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Hemoglobins: Structural, Functional and Evolutionary Characterization

A special issue of International Journal of Molecular Sciences (ISSN 1422-0067). This special issue belongs to the section "Biochemistry".

Deadline for manuscript submissions: 30 April 2024 | Viewed by 257

Special Issue Editor


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Guest Editor
Bach Institute of Biochemistry, Research Center of Biotechnology, Russian Academy of Sciences, 119071 Moscow, Russia
Interests: hemoglobins; nitrosative stress; carbonyl stress

Special Issue Information

Dear Colleagues,

Hemoglobins (Hb) are a remarkably widespread group of proteins. They are found in all kingdoms of life and differ in both structure and functions. First discovered in the animal kingdom, they soon were purified from legume nodules, implying that these proteins were more pervasive than previously thought. The term “phytoglobin” is now used for plant hemoglobins. After the discovery of bacterial hemoglobins, the time of their origin was pushed back by several billion years. Hemoglobins’ widespread distribution and ancient origin helped to propose the “Molecular clock” theory.

In recent years, new Hb groups have been described that are very different from the best known erythrocytic Hb, which possesses truncated, pentacoordinated characteristics. Over the past couple of decades, even with well-studied organisms, e.g., those in mammals, “new” hemoglobins have been discovered, such as neuroglobin, cytoglobin, and androglobin. The transport, catalytic, and sensory functions of these proteins have been outlined.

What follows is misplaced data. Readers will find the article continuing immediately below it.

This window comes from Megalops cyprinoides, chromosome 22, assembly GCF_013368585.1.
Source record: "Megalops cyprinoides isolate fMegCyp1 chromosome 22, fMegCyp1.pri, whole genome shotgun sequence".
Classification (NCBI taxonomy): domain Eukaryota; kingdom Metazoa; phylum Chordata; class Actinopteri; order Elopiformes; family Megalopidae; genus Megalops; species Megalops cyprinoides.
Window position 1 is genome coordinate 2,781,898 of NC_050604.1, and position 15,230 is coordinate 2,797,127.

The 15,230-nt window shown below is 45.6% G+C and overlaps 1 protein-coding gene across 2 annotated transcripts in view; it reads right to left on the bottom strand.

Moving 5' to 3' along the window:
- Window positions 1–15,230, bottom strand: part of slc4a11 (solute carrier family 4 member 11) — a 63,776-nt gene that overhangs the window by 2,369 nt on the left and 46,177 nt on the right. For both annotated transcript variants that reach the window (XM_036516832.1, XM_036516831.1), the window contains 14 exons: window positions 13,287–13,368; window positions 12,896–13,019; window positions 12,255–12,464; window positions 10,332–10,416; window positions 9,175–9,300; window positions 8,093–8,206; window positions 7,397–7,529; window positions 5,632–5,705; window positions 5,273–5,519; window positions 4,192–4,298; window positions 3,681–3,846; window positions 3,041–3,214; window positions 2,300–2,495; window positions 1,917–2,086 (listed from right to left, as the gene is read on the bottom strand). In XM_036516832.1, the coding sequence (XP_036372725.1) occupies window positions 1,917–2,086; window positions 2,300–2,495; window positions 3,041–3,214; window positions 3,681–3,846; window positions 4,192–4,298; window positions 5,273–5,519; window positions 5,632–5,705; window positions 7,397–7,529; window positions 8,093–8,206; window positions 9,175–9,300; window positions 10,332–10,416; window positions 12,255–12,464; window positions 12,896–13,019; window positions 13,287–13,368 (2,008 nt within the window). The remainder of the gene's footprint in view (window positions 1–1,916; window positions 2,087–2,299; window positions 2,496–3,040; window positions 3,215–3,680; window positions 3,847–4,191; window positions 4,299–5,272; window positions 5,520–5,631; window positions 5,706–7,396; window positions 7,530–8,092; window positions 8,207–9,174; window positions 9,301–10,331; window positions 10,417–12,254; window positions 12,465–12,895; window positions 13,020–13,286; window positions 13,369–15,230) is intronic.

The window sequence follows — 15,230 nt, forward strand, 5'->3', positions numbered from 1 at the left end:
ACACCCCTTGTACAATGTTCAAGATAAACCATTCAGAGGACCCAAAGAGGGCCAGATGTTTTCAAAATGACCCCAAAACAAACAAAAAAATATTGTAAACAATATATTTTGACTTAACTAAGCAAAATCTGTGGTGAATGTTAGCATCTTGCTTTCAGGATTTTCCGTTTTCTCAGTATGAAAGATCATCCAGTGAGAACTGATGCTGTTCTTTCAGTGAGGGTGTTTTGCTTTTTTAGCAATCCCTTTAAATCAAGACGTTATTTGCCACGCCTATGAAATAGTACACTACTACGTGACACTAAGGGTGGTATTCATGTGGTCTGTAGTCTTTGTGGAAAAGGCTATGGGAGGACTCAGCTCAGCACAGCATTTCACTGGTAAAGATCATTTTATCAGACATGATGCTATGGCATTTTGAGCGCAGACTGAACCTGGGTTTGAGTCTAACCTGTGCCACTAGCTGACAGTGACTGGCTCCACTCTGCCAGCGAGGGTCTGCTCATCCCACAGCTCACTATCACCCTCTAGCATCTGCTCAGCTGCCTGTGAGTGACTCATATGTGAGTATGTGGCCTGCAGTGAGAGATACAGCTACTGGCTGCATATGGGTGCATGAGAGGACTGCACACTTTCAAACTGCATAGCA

Hb is increasingly important for basic and applied science, implicating several areas of research.

Hemoglobins are explored under various stress conditions including oxidative, nitrosative, and carbonyl stress, and changes in their properties and functioning induced by modifications of the molecule have also been studied. Another aspect of Hb research is biotechnology. This includes Hb expression for practical purposes, as well as the studying of hemoglobins present in small quantities in their environment or the Hb of exotic organisms.

One more widely developed area is “symbiotic” hemoglobins that have specific characteristics related to their functioning in symbiotic systems. Thus, they are also used for biotechnological goals, e.g., Hb of mollusk Lucina pectinata is considered as a hydrogen sulfide scavenger, and the leghemoglobin of legume plants is gaining popularity for its application in so-called “vegetable meat”.

For this Special Issue of International Journal of Molecular Sciences, we are pleased to invite researchers to contribute original research and review articles that showcase recent developments in the structural, functional, and evolutionary characterization of hemoglobins, and demonstrate diverse applications in the process.

Dr. Alexey F. Topunov
Guest Editor

Manuscript Submission Information

Manuscripts should be submitted online at www.mdpi.com by registering and logging in to this website. Once you are registered, click here to go to the submission form. Manuscripts can be submitted until the deadline. All submissions that pass pre-check are peer-reviewed. Accepted papers will be published continuously in the journal (as soon as accepted) and will be listed together on the special issue website. Research articles, review articles as well as short communications are invited. For planned papers, a title and short abstract (about 100 words) can be sent to the Editorial Office for announcement on this website.

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Please visit the Instructions for Authors page before submitting a manuscript. There is an Article Processing Charge (APC) for publication in this open access journal. For details about the APC please see here. Submitted papers should be well formatted and use good English. Authors may use MDPI's English editing service prior to publication or during author revisions.

Keywords

  • hemoglobin
  • phytoglobin
  • leghemoglobin
  • stress conditions
  • biotechnology

Published Papers

This special issue is now open for submission.
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